TCSD Conversation by Craig Zelent
Recently I had the good fortune of talking triathlon with TCSD member Paula Munoz. Paula was elected TCSD Secretary this past fall and has worn many hats for the club over the years. I thoroughly enjoyed getting to know Paula and I know you will, as well.
Craig: What was your athletic background before triathlon?
Paula: I grew up in Sacramento and was lucky to attend really small schools. Really small schools meant that I didn’t have to “try out” for teams! I played volleyball, basketball, and softball in junior high school. When I went to high school, I really took advantage and played every sport that they offered. Volleyball, basketball, track and field, cross-country, soccer, tennis, softball. If there was a team, I joined it! I moved on to a very small college, where I was on the basketball roster my freshman year. Yes, this 5’1’’ girl was on a college basketball team for a hot minute! In my “grown-up” years, I mainly stuck to running events and soccer. My soccer team is where I met (JCC Swim Director) Chris Costales and first heard about TCSD.
Craig: You were on the inaugural Team Solana in 2009. What is Team Solana and what was that experience like?
Paula: I joined the Club in 2009 with a great group of people. I was a part of the inaugural Team Solana (currently known as Team Classic). This Team was created as a fundraiser for TCSD Cares (“the giving arm” of TCSD) and designed to take people from true beginner to the Solana Beach Triathlon in eight short weeks. Coach Steve Tally took fifteen perfect strangers and turned them into triathletes and great friends! Steve told us up front, “Nothing bonds like fear!” Together we learned all the aspects of triathlon through workouts and clinics. Joining the Team was a true life-changer for me. I was bored with just about everything and was thinking about moving back to Lake Tahoe. I needed *something* new in my life, and oh I got it! I met some great people and learned a new sport.
Craig: The following year you became one of the Team Solana Coordinators? How was that experience different from the previous year?
Paula: In 2010, Steve Tally asked me to help coordinate the new Team. I was so flattered and so excited! I definitely wanted to recreate my experience for the new Team. I wanted to facilitate the relationship between the Team members, as well as with the mentors from the previous Teams. As the program has grown, it has become a large undertaking to organize everything, but the time investment is worth it to me when I see the athletes complete a beginner race at Glorietta Bay, or cross their first official finish line. Years later, I have also been able to watch as some crossed the finish line at their first 140.6! I think the time and effort we have put into the program has inspired volunteerism in the members. Out of the Teams have come a couple of Race Directors, a Programs and Events Director, Membership Director, several Beginner Bike Ride leaders, the Social Director, and a Pot Luck Coordinator. Even those who haven’t taken on a specific title can be found volunteering at expos, meetings, and races. In addition to all the training and clinics, a huge benefit to joining the Team is that we know someone at nearly every Club event. This is a major plus when you join a Club of over 2,000 members!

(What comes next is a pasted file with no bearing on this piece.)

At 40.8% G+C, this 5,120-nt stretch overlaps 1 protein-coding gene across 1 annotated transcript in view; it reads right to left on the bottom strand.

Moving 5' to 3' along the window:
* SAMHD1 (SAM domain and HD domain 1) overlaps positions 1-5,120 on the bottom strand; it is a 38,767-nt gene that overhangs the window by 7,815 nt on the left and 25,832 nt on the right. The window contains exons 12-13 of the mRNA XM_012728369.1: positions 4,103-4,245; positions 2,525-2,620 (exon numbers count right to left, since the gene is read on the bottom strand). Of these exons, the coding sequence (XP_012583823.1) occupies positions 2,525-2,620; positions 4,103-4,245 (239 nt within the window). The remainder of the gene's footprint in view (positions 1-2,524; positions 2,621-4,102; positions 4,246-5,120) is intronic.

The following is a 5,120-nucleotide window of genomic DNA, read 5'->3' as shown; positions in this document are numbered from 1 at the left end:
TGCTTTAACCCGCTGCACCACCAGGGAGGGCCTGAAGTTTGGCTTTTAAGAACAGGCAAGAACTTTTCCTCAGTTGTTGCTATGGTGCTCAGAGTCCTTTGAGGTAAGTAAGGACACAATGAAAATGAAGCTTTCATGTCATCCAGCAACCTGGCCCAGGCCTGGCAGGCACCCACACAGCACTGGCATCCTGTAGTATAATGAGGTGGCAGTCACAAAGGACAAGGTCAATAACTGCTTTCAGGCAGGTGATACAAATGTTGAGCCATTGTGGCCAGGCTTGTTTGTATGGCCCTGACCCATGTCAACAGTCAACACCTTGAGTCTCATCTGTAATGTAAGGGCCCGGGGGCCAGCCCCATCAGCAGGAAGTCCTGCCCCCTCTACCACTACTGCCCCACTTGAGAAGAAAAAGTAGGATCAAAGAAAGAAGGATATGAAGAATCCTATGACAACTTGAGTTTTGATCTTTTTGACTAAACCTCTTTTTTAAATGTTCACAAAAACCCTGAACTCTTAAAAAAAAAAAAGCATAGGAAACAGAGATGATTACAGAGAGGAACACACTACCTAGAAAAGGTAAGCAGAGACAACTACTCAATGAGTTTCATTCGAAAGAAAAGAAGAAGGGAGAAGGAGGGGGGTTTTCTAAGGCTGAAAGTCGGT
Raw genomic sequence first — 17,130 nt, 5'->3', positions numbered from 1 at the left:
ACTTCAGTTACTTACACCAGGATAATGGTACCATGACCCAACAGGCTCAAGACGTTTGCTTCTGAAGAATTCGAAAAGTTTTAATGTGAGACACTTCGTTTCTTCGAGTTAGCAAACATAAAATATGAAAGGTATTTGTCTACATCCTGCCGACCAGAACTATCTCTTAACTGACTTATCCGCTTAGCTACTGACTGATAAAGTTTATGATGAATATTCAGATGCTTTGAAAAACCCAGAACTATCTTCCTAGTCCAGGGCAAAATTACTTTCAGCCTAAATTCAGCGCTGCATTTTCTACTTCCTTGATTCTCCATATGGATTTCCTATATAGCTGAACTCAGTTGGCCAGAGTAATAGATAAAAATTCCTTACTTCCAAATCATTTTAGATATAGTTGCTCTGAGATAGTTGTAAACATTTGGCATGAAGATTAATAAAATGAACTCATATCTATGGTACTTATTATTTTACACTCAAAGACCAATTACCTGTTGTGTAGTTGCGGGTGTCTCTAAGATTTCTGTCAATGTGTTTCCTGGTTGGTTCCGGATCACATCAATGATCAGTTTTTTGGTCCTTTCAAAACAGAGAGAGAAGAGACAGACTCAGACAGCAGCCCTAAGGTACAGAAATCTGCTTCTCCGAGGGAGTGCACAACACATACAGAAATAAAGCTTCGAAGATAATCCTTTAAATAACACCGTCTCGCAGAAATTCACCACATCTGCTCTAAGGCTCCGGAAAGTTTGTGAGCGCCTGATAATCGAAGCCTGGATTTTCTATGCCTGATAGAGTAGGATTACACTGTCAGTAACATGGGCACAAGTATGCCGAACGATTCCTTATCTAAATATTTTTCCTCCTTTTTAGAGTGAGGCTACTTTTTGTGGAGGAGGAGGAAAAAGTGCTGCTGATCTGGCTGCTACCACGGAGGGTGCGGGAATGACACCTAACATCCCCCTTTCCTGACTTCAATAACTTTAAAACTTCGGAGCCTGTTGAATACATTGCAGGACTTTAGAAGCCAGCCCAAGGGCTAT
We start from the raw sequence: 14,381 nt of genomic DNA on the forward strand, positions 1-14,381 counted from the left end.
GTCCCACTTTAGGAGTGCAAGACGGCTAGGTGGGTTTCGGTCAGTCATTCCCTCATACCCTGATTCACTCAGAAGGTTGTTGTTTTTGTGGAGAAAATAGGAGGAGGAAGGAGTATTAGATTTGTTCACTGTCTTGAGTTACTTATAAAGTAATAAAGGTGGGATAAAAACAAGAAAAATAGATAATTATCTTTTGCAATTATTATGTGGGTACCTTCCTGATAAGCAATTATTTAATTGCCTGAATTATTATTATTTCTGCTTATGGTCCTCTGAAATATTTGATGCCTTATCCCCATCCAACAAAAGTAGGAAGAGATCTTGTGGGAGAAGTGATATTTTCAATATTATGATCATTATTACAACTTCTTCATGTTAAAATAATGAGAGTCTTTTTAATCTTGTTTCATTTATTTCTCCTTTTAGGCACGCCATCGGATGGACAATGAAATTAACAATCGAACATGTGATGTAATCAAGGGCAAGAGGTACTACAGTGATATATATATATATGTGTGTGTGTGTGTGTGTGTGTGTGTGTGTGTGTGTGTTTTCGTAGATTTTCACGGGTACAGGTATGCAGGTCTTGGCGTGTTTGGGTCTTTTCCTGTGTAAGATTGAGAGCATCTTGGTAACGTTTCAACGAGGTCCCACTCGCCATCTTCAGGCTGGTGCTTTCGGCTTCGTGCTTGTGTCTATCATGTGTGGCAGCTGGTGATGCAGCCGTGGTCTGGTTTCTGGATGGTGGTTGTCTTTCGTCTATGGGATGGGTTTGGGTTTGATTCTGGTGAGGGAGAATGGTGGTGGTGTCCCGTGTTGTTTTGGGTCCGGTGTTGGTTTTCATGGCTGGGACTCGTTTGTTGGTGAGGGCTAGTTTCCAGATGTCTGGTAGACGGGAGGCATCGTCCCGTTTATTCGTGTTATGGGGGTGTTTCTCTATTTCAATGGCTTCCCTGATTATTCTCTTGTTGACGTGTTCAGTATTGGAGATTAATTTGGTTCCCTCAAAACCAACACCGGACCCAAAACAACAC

Craig: Now that you have been a triathlete for a number of years, what are some of your favorite destination races?
Paula: I haven’t participated in many out-of-town races (YET), but my favorite so far has been Barb’s Race. This race takes place on the same day and same course as Vineman (the oldest independent 140.6 in the US). Barb’s Race is the only all-women’s 70.3 in the world, and serves as a fundraiser for cancer charities. I think those two factors contribute to the very positive and encouraging vibe of the race. Barb’s is the trifecta of racing a beautiful course, for a great cause, with lots of TCSD members! It was so much fun to yell “Go Tri Club” at all the members who passed me on the bike course, and I received lots of high fives from fellow members on the looped run course. The last couple of years, I have gone as a spectator and it has just become a really fun summer trip with friends.
Though I have not participated, another race that is great fun for members is Ironman Arizona. This is another race with a very large TCSD presence. Both years I’ve made the trip, President Mike Plumb has hauled out the Club tents and set up on the run course. He set up the BBQ and had food and snacks for our members and their families. It’s great to have one meeting spot to get together and cheer for our athletes. A 140.6 can be a long day for spectators too, so it helps to have snacks and company!
Craig: Another area you have had significant involvement in over the years has been the “Introduction to TCSD” meetings. How can a person benefit by attending an Intro meeting and what information is covered at these meetings?